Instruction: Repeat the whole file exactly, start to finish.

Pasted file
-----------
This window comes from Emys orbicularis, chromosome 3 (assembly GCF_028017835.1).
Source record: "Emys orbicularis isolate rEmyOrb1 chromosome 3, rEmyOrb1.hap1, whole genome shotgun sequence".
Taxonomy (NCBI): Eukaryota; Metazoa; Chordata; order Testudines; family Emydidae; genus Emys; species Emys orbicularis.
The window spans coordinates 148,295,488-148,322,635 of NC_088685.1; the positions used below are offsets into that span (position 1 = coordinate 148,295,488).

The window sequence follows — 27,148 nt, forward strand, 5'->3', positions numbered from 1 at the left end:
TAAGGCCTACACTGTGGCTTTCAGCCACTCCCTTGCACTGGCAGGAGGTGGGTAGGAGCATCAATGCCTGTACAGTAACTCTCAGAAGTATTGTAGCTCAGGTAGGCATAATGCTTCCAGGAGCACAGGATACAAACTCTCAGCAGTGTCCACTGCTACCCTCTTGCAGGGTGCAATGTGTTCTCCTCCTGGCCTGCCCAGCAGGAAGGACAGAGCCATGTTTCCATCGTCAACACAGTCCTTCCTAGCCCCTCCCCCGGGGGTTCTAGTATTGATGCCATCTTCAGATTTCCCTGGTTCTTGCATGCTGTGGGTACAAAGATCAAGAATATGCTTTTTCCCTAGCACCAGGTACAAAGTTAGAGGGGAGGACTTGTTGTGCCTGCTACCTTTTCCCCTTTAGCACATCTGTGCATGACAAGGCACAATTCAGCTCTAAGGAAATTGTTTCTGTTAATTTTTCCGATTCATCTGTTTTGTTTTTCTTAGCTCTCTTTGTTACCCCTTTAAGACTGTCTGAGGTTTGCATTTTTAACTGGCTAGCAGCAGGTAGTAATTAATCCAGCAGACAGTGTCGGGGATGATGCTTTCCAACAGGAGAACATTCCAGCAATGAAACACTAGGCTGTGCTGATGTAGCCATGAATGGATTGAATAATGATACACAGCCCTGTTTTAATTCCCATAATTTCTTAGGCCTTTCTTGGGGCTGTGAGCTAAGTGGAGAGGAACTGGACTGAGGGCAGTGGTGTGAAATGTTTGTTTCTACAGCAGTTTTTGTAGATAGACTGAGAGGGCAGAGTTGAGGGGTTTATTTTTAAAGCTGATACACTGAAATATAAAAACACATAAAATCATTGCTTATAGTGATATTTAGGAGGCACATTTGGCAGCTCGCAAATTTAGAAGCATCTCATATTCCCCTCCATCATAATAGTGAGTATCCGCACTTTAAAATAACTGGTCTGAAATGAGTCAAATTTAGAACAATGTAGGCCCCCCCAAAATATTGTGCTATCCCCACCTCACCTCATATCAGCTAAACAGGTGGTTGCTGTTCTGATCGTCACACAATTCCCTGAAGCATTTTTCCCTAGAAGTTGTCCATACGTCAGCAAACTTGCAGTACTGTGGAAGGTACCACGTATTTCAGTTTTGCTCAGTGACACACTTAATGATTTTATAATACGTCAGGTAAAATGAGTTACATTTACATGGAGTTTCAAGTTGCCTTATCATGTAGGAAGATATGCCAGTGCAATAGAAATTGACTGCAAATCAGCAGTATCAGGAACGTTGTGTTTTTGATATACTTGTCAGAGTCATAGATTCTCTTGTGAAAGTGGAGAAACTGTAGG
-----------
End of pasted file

This window comes from Emys orbicularis, chromosome 3 (assembly GCF_028017835.1).
Source record: "Emys orbicularis isolate rEmyOrb1 chromosome 3, rEmyOrb1.hap1, whole genome shotgun sequence".
Taxonomy (NCBI): Eukaryota; Metazoa; Chordata; order Testudines; family Emydidae; genus Emys; species Emys orbicularis.
The window spans coordinates 148,295,488-148,322,635 of NC_088685.1; the positions used below are offsets into that span (position 1 = coordinate 148,295,488).

The window sequence follows — 27,148 nt, forward strand, 5'->3', positions numbered from 1 at the left end:
TAAGGCCTACACTGTGGCTTTCAGCCACTCCCTTGCACTGGCAGGAGGTGGGTAGGAGCATCAATGCCTGTACAGTAACTCTCAGAAGTATTGTAGCTCAGGTAGGCATAATGCTTCCAGGAGCACAGGATACAAACTCTCAGCAGTGTCCACTGCTACCCTCTTGCAGGGTGCAATGTGTTCTCCTCCTGGCCTGCCCAGCAGGAAGGACAGAGCCATGTTTCCATCGTCAACACAGTCCTTCCTAGCCCCTCCCCCGGGGGTTCTAGTATTGATGCCATCTTCAGATTTCCCTGGTTCTTGCATGCTGTGGGTACAAAGATCAAGAATATGCTTTTTCCCTAGCACCAGGTACAAAGTTAGAGGGGAGGACTTGTTGTGCCTGCTACCTTTTCCCCTTTAGCACATCTGTGCATGACAAGGCACAATTCAGCTCTAAGGAAATTGTTTCTGTTAATTTTTCCGATTCATCTGTTTTGTTTTTCTTAGCTCTCTTTGTTACCCCTTTAAGACTGTCTGAGGTTTGCATTTTTAACTGGCTAGCAGCAGGTAGTAATTAATCCAGCAGACAGTGTCGGGGATGATGCTTTCCAACAGGAGAACATTCCAGCAATGAAACACTAGGCTGTGCTGATGTAGCCATGAATGGATTGAATAATGATACACAGCCCTGTTTTAATTCCCATAATTTCTTAGGCCTTTCTTGGGGCTGTGAGCTAAGTGGAGAGGAACTGGACTGAGGGCAGTGGTGTGAAATGTTTGTTTCTACAGCAGTTTTTGTAGATAGACTGAGAGGGCAGAGTTGAGGGGTTTATTTTTAAAGCTGATACACTGAAATATAAAAACACATAAAATCATTGCTTATAGTGATATTTAGGAGGCACATTTGGCAGCTCGCAAATTTAGAAGCATCTCATATTCCCCTCCATCATAATAGTGAGTATCCGCACTTTAAAATAACTGGTCTGAAATGAGTCAAATTTAGAACAATGTAGGCCCCCCCAAAATATTGTGCTATCCCCACCTCACCTCATATCAGCTAAACAGGTGGTTGCTGTTCTGATCGTCACACAATTCCCTGAAGCATTTTTCCCTAGAAGTTGTCCATACGTCAGCAAACTTGCAGTACTGTGGAAGGTACCACGTATTTCAGTTTTGCTCAGTGACACACTTAATGATTTTATAATACGTCAGGTAAAATGAGTTACATTTACATGGAGTTTCAAGTTGCCTTATCATGTAGGAAGATATGCCAGTGCAATAGAAATTGACTGCAAATCAGCAGTATCAGGAACGTTGTGTTTTTGATATACTTGTCAGAGTCATAGATTCTCTTGTGAAAGTGGAGAAACTGTAGG